Respect for the survivor

It is said the human species has survived so long because of the ability we have to adapt to our evolving environment and its dangers and opportunities.

A survivor – says the dictionary – is a person remaining alive after an event in which others have died, or a person who copes well with difficulties in their life. There are many types of survivor, each with his or her own methodology and response mechanisms.

In my experience, however, there are some common threads we find in the long term survivor. They quickly understand what they’re up against. They’re able to instinctively assess imminent danger and risk. They’re always prepared to make confident decisions to preserve life, there and then. Life in whatever form it takes: physiological, emotional, mental, personal, professional, financial.

Such abilities may be invisible to the naked eye, difficult to quantify or measure. A survivor’s make-up is like a iceberg. The tip may show its pristine self to the outside world. Yet in the swirling waters beneath, creaking and cracking, lies a bulk of uncertainty where larger issues are addressed, unseen.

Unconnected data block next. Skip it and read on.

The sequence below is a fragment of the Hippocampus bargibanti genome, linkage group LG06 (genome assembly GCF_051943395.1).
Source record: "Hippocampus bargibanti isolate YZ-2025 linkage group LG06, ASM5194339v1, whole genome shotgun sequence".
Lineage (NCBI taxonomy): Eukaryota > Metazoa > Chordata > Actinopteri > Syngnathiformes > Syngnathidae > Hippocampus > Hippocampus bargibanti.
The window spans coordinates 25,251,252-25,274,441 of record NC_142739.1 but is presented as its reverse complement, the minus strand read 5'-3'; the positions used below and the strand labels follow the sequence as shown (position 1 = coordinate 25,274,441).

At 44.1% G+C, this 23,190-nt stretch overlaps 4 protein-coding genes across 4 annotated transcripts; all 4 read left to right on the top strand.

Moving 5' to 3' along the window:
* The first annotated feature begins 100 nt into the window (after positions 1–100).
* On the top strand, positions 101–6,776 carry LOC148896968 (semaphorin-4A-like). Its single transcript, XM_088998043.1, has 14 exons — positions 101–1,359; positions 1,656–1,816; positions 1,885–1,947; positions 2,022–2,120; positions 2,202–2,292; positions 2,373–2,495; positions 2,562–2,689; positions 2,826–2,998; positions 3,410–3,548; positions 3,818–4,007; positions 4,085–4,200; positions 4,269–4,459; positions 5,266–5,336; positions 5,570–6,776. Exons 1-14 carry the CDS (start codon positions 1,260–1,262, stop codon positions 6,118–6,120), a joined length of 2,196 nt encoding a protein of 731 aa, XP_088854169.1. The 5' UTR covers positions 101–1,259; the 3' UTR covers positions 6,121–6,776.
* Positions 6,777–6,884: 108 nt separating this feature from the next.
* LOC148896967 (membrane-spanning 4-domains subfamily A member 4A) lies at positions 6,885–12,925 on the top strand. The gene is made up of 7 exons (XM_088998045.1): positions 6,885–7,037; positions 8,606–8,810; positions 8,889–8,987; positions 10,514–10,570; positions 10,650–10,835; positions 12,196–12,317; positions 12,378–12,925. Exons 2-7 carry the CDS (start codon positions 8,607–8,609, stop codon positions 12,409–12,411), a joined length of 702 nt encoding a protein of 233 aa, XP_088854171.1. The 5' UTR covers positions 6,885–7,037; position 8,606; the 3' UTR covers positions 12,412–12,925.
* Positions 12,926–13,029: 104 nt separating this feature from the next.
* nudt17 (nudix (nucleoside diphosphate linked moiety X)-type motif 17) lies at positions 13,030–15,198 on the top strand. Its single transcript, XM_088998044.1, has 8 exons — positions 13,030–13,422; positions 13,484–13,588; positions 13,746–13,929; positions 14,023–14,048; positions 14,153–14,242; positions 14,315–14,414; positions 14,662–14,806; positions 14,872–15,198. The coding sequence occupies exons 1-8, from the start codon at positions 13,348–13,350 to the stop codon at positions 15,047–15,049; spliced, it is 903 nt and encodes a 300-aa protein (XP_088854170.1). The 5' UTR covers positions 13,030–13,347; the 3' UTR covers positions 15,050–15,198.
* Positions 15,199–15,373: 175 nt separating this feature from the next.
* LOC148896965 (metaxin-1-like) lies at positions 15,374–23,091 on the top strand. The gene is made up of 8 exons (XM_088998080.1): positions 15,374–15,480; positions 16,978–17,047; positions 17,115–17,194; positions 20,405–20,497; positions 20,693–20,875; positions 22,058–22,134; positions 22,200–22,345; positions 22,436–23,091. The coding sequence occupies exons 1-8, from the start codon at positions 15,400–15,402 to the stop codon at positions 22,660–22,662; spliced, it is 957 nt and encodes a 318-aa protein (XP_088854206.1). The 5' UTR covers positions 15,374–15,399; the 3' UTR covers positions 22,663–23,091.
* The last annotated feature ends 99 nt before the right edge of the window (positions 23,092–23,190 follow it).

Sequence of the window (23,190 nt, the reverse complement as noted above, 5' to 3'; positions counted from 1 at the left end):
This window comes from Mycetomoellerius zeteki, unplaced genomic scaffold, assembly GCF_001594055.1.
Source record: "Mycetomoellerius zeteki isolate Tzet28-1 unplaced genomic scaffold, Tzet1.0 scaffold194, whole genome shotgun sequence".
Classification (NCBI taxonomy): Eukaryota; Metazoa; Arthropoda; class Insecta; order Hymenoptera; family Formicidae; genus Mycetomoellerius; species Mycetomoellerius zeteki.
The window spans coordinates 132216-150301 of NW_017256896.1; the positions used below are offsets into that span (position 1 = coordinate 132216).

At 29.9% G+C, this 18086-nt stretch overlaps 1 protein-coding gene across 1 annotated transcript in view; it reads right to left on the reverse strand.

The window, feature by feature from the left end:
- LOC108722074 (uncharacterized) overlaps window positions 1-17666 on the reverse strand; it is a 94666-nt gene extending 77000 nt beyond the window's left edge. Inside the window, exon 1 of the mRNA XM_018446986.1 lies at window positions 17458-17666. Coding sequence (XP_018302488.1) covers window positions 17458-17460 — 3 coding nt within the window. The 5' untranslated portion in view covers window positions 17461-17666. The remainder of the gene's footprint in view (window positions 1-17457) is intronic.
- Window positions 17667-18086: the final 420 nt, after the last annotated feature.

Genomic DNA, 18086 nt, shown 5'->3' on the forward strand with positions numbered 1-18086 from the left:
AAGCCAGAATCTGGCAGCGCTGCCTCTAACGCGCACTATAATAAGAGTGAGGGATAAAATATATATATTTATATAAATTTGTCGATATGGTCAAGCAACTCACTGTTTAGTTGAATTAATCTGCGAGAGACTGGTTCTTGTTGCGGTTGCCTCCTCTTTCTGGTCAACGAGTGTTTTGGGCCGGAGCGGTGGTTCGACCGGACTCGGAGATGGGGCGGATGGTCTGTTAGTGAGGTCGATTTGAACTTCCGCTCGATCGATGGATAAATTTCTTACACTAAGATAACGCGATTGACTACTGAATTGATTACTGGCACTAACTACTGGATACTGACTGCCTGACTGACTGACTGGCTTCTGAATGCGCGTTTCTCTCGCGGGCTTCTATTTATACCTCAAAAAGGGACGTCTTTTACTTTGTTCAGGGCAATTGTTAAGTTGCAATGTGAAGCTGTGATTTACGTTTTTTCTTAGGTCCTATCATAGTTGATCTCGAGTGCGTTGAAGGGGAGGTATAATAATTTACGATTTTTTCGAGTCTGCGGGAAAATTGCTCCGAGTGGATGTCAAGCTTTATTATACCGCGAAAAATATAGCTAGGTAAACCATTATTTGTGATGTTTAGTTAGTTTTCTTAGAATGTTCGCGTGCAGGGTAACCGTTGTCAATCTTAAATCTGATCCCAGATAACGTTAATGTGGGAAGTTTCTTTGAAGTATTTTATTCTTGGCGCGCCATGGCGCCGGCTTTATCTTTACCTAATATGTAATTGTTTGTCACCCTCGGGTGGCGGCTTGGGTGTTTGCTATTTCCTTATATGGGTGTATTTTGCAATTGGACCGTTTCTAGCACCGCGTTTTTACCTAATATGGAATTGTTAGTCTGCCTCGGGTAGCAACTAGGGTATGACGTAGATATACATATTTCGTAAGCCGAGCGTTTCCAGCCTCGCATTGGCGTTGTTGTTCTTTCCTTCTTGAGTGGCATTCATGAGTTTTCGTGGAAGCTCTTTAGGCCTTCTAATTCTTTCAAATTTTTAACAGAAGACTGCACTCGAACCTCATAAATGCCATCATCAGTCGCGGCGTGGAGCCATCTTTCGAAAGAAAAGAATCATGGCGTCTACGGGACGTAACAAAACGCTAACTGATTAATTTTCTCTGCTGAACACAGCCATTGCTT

A survivor is expert in accepting the tip of the iceberg is only part of the story, and is adept at managing the hidden dangers heaving below to overcome them. A survivor recognises no-one can eat an elephant whole, and finds ways to make gigantic challenges or threats, accessible and digestible. A survivor never gives up on the possibility there’s a way through the risk, predicament, danger du jour – to preserve life, in whatever form that may be.

Respect for the survivor. We can learn a lot from them – personally and professionally.

 © Amanda Yensa Manor 2015


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